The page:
Greenfile Developments



Competitive advantage derives from not just from the products and services you offer but also on how they are delivered. The effectiveness of your processes and procedures can contribute to a better customer experience.

The core of an organisation is its operations. To be successful, the organisation will need to ensure that its operations are delivering value that exceeds the investment. This means there is a need to address the productivity of its assets, whether these are people, equipment or intellectual capital. It also needs to enhance the productivity of less tangible assets such as energy.

overall effectivenessOur approach to productivity is based on operational effectiveness: whether your assets are available to perform; what that performance is; and the quality of the outcomes.

Since very few processes are designed to operate sub-optimally, then most investment calculations are based on getting a return from processes which we assume are "perfect". However, if any of these three parameters are not optimised or operating at a lower level than designed, then it is unlikely that the desired levels of return are going to be achieved.

Furthermore, the impacts of these three parameters multiply on each other.

For example, equipment breakdowns and staff illness meant only half the assets are there to do the work or the availability is 50%. This then limits what can be produced and if the pace of work is reduced to say 75% of the designed throughput because critical resources are not performing, then this reduced workload and slowed delivery will impact severely even on the "best possible - no defects" quality:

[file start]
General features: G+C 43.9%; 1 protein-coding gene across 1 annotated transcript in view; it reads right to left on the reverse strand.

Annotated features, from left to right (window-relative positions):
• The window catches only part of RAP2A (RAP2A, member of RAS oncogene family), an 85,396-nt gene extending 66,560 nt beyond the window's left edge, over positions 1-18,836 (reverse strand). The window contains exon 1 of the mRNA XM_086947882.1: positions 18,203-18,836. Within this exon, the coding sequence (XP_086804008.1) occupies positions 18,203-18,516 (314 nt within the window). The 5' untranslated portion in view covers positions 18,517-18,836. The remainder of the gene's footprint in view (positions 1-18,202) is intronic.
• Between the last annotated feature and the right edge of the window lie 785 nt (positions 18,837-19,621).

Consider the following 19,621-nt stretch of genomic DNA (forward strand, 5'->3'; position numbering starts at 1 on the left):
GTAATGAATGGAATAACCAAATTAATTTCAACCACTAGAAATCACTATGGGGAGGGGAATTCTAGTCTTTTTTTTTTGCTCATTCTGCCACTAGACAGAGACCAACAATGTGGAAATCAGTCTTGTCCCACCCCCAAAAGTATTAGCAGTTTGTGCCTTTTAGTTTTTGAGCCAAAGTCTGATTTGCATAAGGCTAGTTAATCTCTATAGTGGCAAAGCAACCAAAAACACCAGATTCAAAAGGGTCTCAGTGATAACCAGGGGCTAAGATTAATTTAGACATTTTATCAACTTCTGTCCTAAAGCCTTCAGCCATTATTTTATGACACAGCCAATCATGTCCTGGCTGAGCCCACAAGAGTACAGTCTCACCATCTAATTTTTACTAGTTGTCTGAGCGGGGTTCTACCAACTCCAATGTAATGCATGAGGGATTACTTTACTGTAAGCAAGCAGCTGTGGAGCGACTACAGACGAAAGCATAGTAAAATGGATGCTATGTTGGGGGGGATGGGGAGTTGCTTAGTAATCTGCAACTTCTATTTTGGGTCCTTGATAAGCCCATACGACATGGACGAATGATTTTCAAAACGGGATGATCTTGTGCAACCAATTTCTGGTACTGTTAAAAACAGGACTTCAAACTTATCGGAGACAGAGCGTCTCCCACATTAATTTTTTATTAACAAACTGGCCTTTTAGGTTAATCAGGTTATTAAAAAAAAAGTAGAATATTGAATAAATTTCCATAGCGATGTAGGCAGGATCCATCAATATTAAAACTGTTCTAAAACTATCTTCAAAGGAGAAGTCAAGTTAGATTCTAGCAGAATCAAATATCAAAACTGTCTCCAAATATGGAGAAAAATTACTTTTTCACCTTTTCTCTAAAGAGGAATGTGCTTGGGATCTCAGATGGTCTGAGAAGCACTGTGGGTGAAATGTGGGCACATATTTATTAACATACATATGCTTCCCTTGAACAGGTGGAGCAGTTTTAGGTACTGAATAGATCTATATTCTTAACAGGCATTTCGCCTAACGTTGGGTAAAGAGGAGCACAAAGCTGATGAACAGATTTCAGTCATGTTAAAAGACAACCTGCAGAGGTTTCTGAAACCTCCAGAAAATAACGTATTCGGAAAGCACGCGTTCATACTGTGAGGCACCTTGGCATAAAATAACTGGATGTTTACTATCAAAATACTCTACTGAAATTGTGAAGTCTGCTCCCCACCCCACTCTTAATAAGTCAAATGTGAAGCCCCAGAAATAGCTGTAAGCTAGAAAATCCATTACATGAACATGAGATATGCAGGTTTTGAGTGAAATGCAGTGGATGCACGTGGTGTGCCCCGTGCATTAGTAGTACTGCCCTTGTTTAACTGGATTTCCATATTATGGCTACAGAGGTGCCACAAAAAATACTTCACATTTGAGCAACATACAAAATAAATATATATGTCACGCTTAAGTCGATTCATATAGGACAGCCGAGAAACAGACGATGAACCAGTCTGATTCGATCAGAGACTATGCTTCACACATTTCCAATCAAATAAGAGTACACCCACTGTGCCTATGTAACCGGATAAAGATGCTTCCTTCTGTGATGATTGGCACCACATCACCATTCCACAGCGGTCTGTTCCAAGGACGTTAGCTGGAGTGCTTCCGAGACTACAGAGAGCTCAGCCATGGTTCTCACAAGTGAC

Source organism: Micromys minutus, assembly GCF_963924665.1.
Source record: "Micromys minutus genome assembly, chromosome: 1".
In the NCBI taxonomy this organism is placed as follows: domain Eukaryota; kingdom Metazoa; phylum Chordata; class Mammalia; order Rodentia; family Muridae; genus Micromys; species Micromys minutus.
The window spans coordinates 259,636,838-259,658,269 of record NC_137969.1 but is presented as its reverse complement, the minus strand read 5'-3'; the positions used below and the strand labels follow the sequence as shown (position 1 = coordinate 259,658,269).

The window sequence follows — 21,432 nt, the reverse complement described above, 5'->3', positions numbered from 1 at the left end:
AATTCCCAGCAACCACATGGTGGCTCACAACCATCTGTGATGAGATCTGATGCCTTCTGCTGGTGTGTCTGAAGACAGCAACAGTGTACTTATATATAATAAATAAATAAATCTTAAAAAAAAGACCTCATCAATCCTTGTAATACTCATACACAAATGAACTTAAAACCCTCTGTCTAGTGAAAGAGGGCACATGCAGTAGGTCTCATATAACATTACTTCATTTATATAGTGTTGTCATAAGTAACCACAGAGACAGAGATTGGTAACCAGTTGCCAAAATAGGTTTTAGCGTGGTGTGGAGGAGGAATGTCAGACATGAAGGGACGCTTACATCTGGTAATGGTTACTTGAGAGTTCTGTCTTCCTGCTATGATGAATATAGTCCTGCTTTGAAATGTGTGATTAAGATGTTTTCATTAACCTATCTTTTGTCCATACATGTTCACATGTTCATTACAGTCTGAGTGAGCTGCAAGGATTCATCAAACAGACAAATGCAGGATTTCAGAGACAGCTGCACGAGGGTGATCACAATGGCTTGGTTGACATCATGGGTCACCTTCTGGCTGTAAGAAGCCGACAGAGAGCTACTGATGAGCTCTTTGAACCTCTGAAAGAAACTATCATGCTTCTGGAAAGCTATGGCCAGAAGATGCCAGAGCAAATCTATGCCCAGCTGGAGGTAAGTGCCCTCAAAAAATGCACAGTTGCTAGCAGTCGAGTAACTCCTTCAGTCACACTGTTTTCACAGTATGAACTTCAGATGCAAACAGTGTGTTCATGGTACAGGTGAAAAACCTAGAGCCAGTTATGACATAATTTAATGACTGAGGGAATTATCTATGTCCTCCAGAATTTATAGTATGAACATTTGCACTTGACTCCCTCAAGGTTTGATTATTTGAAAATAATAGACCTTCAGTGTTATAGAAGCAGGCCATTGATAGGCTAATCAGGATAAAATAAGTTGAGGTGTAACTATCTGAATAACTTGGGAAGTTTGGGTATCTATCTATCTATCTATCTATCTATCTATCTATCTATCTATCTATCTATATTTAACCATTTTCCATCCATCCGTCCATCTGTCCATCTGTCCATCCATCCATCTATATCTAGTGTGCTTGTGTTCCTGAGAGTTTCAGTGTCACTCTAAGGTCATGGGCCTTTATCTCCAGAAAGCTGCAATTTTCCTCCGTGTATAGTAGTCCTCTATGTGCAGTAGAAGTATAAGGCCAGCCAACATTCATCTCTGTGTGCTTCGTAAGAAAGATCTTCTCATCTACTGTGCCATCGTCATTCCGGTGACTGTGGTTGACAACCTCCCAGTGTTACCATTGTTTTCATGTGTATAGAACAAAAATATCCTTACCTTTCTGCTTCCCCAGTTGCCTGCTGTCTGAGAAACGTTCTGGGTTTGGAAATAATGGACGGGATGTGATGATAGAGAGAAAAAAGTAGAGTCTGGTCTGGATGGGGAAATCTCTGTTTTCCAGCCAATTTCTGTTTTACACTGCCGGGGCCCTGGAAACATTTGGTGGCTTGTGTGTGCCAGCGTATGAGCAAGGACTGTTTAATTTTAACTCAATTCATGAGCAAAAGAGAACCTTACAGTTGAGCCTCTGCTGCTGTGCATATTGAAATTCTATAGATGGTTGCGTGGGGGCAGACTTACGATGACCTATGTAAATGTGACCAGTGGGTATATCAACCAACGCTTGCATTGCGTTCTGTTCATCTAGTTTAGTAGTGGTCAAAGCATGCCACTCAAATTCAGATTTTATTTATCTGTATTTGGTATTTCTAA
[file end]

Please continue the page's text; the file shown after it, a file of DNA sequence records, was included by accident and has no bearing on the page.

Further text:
Availability rate (0.5) x Performance rate (0.75) x Quality rate (1) x 100 = 37.5% Overall Effectiveness

Simply put, this means for every £1, $1 or €1 you are investing in the operations, 62.5% is lost because that amount is not doing any work for you.

Now, perhaps your company is making an acceptable profit even at 37.5% Overall Effectiveness, but think about what the profit may be at 50% or 75% Overall Effectiveness.

For a public sector organisation, an increase in Overall Effectiveness means delivering more for less - achieving both cost cutting and enhanced services at the same time.

The other aspect about having an Overall Effectiveness of less than 100% is that your overheads are still paid as though full effectiveness is being delivered. The utility companies are not going to offer you a discount just because you cannot maximising the return on your electricity or gas purchases. This is more than a hit on the cost of operations but also an extra environmental burden. A wasteful use of natural resources.

We link these issues together and use Lean and Six Sigma techniques to help companies improve their cost position, their overall effectiveness as well as their sustainability performance. Our activities in the UK construction sector is an illustration of this approach.